Grantee:  Luzene Hill
Native Ancestry:  Eastern Band Cherokee
Location: Atlanta, Ga.
Award:  2016 National Artist Fellowship
Discipline:  Visual Arts
Web Site:

Luzene Hill has a long-standing career with numerous solo and group exhibitions primarily in the southeastern region. She earned an MFA from Western Carolina University and most recently was a faculty member at Callanwolde Arts Center in Atlanta, GA. In addition to her exhibitions, Hill has given artist talks, curated exhibitions and participated in panel discussions.

Luzene Hill works with paper, ink, charcoal, beeswax and fabric, which to her represent the vulnerability of life. She is keen to address endangered languages and violence against women in her works by presenting an alternative perception to the topic through her art where she symbolically exemplifies women reclaiming personal and cultural sovereignty.

Hill’s first multi media installation, “ . . . the body and blood”, addressed violence against women in a global context. Research for that work revealed alarming statistics confirming Native women are 2.5 times more likely to be assaulted than non-Native women. Concurrently, she was working with the Cherokee language revitalization project and came to better understand the structure and importance of language in a culture. Hill discovered a cultural connection between language and violence against women. She learned that ending violence against women could depend on regaining cultural strength through the revitalization of language.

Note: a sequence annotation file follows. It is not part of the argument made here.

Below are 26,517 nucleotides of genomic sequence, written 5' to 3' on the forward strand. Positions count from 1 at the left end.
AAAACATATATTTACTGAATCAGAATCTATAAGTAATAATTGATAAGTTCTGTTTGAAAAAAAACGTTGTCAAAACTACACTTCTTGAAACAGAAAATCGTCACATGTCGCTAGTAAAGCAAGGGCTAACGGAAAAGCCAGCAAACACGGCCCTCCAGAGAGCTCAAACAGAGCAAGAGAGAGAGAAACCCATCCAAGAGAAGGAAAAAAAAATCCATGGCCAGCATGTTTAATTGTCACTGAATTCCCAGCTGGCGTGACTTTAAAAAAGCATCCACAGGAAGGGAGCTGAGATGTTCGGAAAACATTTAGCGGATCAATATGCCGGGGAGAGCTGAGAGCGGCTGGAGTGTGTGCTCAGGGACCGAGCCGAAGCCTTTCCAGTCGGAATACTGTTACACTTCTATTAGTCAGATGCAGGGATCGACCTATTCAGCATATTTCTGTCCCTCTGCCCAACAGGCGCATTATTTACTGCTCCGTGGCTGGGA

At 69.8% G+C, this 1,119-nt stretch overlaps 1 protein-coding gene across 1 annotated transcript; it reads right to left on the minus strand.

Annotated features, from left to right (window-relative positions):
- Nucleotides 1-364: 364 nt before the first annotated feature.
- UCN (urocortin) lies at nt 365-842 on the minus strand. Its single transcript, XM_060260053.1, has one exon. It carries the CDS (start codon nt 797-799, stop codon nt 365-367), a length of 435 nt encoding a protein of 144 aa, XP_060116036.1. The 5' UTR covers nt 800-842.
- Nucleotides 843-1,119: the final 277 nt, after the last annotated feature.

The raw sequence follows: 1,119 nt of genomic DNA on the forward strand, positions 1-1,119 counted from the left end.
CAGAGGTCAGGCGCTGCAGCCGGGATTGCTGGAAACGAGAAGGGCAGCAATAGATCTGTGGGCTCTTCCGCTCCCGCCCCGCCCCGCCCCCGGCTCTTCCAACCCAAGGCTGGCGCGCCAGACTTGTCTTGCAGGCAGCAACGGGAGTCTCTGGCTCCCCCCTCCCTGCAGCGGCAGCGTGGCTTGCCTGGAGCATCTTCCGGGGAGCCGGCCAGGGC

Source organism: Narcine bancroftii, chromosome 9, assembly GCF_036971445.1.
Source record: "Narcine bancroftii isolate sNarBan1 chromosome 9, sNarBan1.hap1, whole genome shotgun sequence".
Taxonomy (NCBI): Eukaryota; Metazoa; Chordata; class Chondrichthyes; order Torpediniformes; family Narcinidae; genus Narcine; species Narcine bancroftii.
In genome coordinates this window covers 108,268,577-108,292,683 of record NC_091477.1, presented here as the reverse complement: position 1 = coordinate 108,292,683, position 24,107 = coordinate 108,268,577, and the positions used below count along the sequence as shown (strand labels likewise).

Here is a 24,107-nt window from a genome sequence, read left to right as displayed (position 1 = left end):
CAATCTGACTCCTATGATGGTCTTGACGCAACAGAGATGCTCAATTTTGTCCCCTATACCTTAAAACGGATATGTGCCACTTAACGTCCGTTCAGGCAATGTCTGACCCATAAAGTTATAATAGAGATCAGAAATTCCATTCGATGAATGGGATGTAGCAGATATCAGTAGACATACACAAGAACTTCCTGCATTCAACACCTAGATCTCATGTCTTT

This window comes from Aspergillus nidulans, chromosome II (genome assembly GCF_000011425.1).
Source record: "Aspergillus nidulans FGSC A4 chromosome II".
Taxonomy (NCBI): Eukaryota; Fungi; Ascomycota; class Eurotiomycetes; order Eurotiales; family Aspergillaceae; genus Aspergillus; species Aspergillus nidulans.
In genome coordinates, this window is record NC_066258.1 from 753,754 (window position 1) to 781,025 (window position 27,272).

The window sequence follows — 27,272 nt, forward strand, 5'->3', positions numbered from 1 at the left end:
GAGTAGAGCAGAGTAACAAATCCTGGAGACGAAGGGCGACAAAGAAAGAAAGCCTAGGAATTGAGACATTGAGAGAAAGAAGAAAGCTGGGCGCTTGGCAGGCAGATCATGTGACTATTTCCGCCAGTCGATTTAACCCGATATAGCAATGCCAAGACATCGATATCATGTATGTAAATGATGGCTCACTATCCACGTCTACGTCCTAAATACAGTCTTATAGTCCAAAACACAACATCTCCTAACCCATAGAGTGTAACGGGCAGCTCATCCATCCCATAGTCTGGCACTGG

Luzene’s work since 2012 incorporates the Inka khipu knotting system. Historically, the khipu was a counting method and a system of recording history, stories, poetry, and events. She uses it now as a three-dimensional language in her work to give Native women a voice. Her goal with the knots has been to create an exposition of the number of unreported sexual assaults that occur each day during an installation period.

Luzene will continue researching on sixteen Inka khipu between two renowned museum collections—the Smithsonian’s National Museum of the American Indian and the Peabody Museum of Natural History at Yale University—with the support of the NACF National Artist Fellowship. Her goal is not to re-create a traditional khipu but to metaphorically represent Native women joining to sacred space through the daily movement of this installation.

Vulnerability is a recurring theme in my work. To accept that reality—vulnerability of the human condition—is ultimately empowering.
~ Luzene Hill